In consultation with the organisers of RadFem 2012 and our legal advisors, Conway Hall has decided not to allow the booking in July 2012 to proceed. This is because it does not conform to our Terms and Conditions for hiring rooms at Conway Hall. In addition, we are not satisfied it conforms with the Equality Act (2010), or reflects our ethos regarding issues of discrimination.Radfems were outraged by the slight against their freedom of association. Sorry, but if we want it for ourselves, we have to allow it to others.
We had sought assurances that the organisers would allow access to all, in order to enable the event to proceed at the venue. We also expressed concern that particular speakers would need to be made aware that whilst welcoming progressive thinking and debate, Conway Hall seeks to uphold inclusivity in respect of both legal obligations and as a principle.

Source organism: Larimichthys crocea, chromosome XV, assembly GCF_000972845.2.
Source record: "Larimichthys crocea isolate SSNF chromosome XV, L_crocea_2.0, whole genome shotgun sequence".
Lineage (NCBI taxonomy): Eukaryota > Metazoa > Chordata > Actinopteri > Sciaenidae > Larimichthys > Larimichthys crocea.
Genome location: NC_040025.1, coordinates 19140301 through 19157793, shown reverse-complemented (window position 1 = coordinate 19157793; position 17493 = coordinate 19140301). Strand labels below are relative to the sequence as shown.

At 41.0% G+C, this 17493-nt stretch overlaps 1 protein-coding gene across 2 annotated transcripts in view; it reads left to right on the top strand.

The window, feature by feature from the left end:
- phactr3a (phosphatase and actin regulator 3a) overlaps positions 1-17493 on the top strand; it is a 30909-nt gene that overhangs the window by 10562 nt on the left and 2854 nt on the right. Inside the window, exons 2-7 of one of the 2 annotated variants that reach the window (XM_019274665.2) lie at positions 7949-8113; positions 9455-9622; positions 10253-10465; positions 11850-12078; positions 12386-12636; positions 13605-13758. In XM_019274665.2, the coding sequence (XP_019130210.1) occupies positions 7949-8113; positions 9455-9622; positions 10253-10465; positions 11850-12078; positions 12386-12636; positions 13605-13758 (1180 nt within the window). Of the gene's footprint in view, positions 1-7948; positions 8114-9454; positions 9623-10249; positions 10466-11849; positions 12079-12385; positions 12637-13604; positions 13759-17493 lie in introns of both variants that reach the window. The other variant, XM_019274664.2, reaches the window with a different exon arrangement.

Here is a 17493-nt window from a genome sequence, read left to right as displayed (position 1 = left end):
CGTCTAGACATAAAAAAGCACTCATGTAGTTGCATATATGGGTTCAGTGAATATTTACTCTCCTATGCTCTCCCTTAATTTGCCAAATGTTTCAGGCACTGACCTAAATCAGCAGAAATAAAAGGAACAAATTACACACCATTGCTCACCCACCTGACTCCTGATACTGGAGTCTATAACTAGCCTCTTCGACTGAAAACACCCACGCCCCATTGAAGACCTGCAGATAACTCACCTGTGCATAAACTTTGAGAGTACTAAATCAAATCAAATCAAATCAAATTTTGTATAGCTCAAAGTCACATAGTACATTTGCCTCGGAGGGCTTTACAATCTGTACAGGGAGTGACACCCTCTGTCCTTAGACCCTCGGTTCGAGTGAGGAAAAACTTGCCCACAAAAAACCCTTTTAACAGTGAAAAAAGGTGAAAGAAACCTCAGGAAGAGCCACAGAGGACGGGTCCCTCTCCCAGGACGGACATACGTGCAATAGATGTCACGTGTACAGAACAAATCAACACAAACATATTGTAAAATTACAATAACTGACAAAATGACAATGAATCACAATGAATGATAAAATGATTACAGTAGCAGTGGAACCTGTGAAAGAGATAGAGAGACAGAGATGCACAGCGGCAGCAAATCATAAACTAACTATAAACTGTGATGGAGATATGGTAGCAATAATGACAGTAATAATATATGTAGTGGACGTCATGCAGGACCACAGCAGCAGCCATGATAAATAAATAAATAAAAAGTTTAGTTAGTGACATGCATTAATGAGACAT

Saturday, June 30, 2012
We hate freedom of association, except our own.
Why do so many people regard politically correct queer activism as a nest of special pleading? For one thing, it often is. "Freedom of association" has long been a snarl term among those who believe that they have the right to participate in any gathering that they choose, despite the wishes of those who organized those gatherings in the first place. Sometimes, however, the Birkenstock is on the other foot, as with a radical feminist conference whose organizers sought to exclude transgendered people. The original venue declined to provide space for reasons relating to nondiscrimination: